Find Your People
by talya bakker
“Do you smell it, church? There are angels above us!”
The pastor gestured to the left, “this one smells of honey” then to the right, “and this one of vanilla. There are angels in this place today!” My heart beat faster. I could smell it: vanilla. Clear, fresh and floral. My grip tightened on the seat in front of me as I whispered eagerly: “do you smell vanilla?” Men and women were raising their arms all around us in worship. My sister blushed, “it’s my perfume.”
We stood in silence while the congregation sang around us.
Whether or not there were angels present at church that day, I was the odd one out. Belonging to a church community has always been a challenge. After a lifetime in a Christian setting, my understanding of “church” was to turn up on a Sunday with a bible. Pray, sing, listen, leave. I tried on lifegroups like scents in duty free: a fun pit stop before takeoff. This attitude left me lonely and diasporic. I was still sampling perfumes while the crowd was smelling angels.
Something needed to change. In this book I read recently, Destined to Win (the content is better than the title, promise), Kris Vallatton writes that each one of us has a vision and way of seeing the world. He uses a metaphor of travelling to show how we gravitate to those with a similar vision and perspective on living out our faith. What I realised is that even though I had travelled the world, when it came to journeying the Kingdom road, I was still stuck in duty free!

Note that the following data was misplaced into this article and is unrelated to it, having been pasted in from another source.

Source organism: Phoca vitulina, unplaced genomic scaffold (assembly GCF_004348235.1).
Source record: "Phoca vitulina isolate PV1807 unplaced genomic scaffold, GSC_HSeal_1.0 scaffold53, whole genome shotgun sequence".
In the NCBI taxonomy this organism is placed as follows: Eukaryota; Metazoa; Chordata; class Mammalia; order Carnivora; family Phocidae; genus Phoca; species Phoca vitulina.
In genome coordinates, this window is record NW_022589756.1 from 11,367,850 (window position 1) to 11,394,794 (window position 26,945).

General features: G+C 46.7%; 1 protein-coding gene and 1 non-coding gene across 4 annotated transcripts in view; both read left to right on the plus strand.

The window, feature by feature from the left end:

If we’re gonna pound the spiritual pavement, the Bible makes it clear that we can’t do it alone. The church is a community who should, as it’s put in Hebrews “...consider how to stir up one another to love and good works, not neglecting to meet together, as is the habit of some, but encouraging one another, and all the more as you see the Day drawing near” (10:24-25). Interestingly, “community” and “commitment” have the same Latin root, meaning “together.” While my experience of angels in church served as a reminder of my isolation from others, it now serves to encourage my commitment to living out faith together with those around me.
So, here’s what I’ve learned so far about commitment and a church community:
- Be brave and persevere. Making a poorly timed joke or getting called the wrong name is not a reason to give up. We are made by the Lord God Almighty, who made you as a testament to his great works. Through prayer and perseverance will God work in our lives.
- Sometimes, you have to make the first move. The more you step out in faith and build up others in love, the more God will build you up too.
- Join a lifegroup and commit to going regularly. Putting time and effort into a smaller group allows you to explore the scriptures at greater depth. Lifegroups can also feel like a social lifeboat in the sea of churchgoers.
- Genuine connection to a church and community comes from commitment and vulnerability. Be real and everyone else will be too.
While church is often hard and my community is still very much a work in progress, I’m starting to smell vanilla.
about the author
After spreading my wings and having some epic travels around Europe, Russia and the States, I've been figuring out what it means to plant roots and grow deep.
I love looking at the potential God has placed in every one of us to do great things, from poetry and mechanics to art on the street. My hobby is documenting streetart from around the world and posting it on my Instagram @streetartstyles. We style the streets while God styles our hearts.